The Liberal Utopia

The whole idea of liberal democracy, stripped down to its essentials, is to establish bourgeois hegemony by managing class conflicts through various strategies. The tolerance it sanctions holds basically between individuals with civil liberties guaranteed by the state, as well as between parties competing for political space within the state. The freedom of opinion and expression is tied to the rule of law/s that sustains the state. Liberal democracy as an “ideal type” considers religious and ethnic conflicts to be relics of a time when the individual (and private property) had not yet gained sovereign status. In the west a protracted period of civil discord and sectarian violence preceded the emergence of liberal democracy, until their irrelevance to the rule of property was confirmed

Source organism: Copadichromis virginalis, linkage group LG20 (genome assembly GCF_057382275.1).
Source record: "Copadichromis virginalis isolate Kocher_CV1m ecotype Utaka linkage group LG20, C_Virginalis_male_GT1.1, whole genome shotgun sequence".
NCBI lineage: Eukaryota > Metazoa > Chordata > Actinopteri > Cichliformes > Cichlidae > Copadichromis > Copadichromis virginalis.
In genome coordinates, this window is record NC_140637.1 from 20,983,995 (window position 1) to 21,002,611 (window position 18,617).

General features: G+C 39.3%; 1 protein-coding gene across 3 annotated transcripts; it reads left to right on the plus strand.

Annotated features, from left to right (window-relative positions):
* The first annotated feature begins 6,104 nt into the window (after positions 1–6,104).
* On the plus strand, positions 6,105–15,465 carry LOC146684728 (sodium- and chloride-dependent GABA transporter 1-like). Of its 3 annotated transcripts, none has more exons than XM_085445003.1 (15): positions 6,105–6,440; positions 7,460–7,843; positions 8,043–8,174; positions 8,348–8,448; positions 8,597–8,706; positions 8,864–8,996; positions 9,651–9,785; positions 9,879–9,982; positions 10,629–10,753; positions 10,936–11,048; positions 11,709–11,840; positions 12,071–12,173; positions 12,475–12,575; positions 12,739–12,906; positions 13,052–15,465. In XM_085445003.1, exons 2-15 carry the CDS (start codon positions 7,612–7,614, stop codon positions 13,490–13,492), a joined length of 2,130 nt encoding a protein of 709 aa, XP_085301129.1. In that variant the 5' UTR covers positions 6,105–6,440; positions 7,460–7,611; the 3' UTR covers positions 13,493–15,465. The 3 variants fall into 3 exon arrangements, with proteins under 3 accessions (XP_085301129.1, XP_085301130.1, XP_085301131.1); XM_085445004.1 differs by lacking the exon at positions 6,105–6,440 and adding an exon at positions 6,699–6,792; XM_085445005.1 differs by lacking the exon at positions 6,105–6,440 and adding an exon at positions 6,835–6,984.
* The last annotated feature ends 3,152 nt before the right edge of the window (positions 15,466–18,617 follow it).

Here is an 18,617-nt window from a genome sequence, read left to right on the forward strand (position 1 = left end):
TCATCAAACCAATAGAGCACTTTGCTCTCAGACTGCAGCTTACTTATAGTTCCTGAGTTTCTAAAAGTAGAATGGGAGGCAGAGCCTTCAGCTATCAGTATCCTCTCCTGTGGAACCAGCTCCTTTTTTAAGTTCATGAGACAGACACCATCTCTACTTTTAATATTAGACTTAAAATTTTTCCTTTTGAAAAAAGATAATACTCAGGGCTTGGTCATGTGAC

august 8, 2009

judicial structures at the lower levels are heavily biased towards privileged groups. Further, it should be pointed out that even in mature liberal democracies freedom of dissent has been bought at the expense of political ineffectuality. L egitimate criticisms of state policy seldom lead to a revision of such policy. There is no doubt that in India, and elsewhere, i dealistic people are working overtime to turn the ideal vision of liberal democracy into reality, but their efforts have been met with insignificant and halting success. The media which moderates and circulates opinion is also now controlled by big corporate interests.